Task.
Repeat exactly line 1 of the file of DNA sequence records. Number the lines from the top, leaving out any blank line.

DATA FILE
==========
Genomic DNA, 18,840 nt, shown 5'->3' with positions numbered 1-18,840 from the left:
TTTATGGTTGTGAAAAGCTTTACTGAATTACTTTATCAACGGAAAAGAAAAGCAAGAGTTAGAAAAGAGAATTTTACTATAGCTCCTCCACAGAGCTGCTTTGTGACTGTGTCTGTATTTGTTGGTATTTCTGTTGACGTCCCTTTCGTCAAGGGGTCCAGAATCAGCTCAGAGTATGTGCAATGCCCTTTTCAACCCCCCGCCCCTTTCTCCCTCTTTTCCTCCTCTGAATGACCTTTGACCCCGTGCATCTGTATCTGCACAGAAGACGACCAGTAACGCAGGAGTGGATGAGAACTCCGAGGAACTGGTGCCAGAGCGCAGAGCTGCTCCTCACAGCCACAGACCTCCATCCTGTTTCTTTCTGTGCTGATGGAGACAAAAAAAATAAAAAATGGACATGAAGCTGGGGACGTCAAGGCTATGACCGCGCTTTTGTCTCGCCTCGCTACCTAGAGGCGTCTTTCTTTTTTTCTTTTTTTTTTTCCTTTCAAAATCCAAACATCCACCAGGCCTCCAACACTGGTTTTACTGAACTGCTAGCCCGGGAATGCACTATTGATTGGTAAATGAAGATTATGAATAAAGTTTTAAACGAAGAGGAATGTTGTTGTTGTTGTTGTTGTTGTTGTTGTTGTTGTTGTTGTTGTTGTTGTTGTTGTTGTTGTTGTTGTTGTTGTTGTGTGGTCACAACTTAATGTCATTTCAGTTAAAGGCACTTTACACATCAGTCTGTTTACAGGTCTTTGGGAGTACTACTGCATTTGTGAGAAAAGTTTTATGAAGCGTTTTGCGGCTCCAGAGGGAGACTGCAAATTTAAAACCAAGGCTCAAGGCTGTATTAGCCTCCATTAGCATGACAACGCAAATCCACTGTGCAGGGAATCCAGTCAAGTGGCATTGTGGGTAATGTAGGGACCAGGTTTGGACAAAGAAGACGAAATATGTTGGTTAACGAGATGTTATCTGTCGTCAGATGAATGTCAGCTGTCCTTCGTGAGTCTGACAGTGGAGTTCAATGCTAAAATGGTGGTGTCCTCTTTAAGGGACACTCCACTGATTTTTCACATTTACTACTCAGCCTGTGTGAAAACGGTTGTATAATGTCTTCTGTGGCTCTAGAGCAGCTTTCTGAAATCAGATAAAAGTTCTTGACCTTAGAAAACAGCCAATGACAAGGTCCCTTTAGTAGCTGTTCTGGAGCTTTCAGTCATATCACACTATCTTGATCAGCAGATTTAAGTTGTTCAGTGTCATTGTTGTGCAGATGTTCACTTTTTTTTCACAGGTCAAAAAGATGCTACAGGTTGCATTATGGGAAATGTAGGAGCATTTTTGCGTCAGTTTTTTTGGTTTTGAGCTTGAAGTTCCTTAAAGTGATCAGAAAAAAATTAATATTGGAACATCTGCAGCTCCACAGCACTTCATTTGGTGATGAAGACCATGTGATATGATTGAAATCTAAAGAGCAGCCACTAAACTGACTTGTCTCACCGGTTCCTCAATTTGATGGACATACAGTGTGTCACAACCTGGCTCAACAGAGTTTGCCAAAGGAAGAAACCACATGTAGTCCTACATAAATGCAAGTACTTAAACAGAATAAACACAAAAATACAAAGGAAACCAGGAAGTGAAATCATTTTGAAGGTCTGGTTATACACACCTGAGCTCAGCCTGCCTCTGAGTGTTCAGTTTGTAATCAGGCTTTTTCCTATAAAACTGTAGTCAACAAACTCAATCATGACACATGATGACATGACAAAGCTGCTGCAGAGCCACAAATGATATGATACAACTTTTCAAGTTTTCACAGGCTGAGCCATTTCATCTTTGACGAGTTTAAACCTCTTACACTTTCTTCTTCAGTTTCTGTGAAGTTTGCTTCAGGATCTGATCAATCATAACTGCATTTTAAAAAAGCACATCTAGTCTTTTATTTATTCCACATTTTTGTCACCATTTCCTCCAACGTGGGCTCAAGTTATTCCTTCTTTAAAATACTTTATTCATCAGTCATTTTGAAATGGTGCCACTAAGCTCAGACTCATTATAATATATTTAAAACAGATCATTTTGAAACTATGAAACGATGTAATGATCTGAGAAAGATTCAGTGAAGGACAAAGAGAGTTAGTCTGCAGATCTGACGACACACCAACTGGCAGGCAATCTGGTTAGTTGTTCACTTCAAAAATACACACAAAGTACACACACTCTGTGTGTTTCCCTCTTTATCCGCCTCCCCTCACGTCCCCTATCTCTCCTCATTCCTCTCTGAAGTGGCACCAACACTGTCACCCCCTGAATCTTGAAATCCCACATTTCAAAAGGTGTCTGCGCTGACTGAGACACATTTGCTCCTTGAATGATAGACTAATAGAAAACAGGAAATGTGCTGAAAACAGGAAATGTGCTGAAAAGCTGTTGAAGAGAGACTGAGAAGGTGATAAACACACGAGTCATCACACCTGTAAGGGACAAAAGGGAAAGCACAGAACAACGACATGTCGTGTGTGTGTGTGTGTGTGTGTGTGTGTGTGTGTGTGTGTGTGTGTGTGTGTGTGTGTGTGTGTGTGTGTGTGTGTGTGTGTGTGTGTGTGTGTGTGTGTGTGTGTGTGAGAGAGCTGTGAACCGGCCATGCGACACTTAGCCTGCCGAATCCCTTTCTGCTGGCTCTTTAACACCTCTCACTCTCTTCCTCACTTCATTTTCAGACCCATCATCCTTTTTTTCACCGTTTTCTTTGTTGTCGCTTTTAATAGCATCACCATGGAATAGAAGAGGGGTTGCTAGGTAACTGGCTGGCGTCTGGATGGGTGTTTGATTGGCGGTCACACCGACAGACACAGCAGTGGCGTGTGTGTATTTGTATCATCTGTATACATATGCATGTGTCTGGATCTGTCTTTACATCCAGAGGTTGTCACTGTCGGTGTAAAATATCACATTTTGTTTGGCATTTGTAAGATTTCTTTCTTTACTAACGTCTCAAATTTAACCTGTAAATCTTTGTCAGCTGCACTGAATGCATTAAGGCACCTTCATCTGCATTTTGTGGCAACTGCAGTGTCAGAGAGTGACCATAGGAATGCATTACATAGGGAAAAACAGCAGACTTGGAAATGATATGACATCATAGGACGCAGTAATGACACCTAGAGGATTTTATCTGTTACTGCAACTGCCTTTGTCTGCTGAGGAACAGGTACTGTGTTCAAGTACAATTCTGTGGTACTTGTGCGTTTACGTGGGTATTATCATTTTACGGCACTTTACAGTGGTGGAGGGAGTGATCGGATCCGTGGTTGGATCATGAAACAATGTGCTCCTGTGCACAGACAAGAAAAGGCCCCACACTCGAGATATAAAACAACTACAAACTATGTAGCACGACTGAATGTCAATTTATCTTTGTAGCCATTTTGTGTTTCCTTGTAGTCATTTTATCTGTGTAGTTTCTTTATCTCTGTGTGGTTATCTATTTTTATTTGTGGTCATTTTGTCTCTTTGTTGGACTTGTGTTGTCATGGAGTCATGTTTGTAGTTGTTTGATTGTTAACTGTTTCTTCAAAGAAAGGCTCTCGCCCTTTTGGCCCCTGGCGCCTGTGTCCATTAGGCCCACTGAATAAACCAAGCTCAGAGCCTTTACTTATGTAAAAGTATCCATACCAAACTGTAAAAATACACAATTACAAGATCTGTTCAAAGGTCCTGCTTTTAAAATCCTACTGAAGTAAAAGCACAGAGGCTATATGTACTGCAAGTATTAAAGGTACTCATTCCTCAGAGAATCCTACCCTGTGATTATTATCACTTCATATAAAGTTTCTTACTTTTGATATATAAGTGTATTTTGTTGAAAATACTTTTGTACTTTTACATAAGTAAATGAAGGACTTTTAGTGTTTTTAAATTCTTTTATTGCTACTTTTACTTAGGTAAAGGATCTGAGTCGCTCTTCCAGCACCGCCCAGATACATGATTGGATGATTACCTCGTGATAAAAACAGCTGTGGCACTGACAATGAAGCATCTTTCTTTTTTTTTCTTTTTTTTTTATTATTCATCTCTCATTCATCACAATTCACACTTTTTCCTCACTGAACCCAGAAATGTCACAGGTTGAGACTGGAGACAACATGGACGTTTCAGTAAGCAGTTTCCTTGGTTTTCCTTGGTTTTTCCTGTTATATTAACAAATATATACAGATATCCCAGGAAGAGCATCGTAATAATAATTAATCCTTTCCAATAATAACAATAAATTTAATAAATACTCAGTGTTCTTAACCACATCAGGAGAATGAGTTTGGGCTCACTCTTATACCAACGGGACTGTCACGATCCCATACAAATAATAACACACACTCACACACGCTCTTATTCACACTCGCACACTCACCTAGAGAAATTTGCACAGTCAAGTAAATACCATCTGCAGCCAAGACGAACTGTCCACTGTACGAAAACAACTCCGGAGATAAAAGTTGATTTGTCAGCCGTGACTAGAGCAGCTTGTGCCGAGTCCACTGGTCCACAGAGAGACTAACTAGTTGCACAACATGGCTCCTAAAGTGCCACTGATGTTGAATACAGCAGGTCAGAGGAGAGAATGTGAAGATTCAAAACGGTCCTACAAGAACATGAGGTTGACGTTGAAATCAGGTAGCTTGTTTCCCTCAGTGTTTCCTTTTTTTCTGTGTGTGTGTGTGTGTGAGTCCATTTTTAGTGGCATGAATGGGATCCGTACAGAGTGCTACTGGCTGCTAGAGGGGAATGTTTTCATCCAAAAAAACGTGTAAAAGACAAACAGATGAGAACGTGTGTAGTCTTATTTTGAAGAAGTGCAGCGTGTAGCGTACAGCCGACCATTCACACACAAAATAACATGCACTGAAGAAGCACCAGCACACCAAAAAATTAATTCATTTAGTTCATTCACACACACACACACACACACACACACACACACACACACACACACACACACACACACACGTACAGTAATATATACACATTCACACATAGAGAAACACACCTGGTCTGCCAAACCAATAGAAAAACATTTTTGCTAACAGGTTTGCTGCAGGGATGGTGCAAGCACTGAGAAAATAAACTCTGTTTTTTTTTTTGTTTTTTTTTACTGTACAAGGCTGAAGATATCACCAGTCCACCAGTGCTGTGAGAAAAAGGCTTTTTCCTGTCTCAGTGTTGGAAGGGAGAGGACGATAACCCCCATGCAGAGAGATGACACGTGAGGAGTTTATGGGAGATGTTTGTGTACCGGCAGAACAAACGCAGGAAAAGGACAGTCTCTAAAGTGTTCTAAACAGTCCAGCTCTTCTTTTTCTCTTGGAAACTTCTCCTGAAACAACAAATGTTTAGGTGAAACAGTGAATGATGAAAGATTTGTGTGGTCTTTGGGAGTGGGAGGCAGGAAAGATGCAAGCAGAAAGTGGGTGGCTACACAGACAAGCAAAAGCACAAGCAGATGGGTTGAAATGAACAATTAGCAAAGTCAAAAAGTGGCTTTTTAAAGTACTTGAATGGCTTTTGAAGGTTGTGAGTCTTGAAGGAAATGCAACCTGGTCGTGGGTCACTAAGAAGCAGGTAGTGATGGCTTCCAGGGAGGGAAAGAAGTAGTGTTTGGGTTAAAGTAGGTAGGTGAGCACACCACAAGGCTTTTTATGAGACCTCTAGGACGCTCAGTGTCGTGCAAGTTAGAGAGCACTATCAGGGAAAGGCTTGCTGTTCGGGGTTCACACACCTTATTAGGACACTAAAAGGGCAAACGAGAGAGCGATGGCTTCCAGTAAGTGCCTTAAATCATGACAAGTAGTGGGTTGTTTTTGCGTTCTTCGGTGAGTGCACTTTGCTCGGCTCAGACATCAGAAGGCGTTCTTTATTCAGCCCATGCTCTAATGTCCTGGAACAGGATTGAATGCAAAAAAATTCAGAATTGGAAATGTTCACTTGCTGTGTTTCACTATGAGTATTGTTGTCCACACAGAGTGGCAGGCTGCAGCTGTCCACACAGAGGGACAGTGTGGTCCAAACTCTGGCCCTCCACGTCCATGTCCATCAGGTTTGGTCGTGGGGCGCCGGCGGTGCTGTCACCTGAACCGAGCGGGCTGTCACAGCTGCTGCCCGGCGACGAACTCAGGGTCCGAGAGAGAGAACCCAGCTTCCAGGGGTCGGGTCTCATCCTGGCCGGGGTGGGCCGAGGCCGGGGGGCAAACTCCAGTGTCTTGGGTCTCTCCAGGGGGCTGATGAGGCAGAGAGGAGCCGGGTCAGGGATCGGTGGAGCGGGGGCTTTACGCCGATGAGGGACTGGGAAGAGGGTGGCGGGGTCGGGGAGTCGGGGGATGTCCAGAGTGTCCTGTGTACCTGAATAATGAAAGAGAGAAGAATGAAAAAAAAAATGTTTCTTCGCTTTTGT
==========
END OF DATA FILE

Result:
Genomic DNA, 18,840 nt, shown 5'->3' with positions numbered 1-18,840 from the left: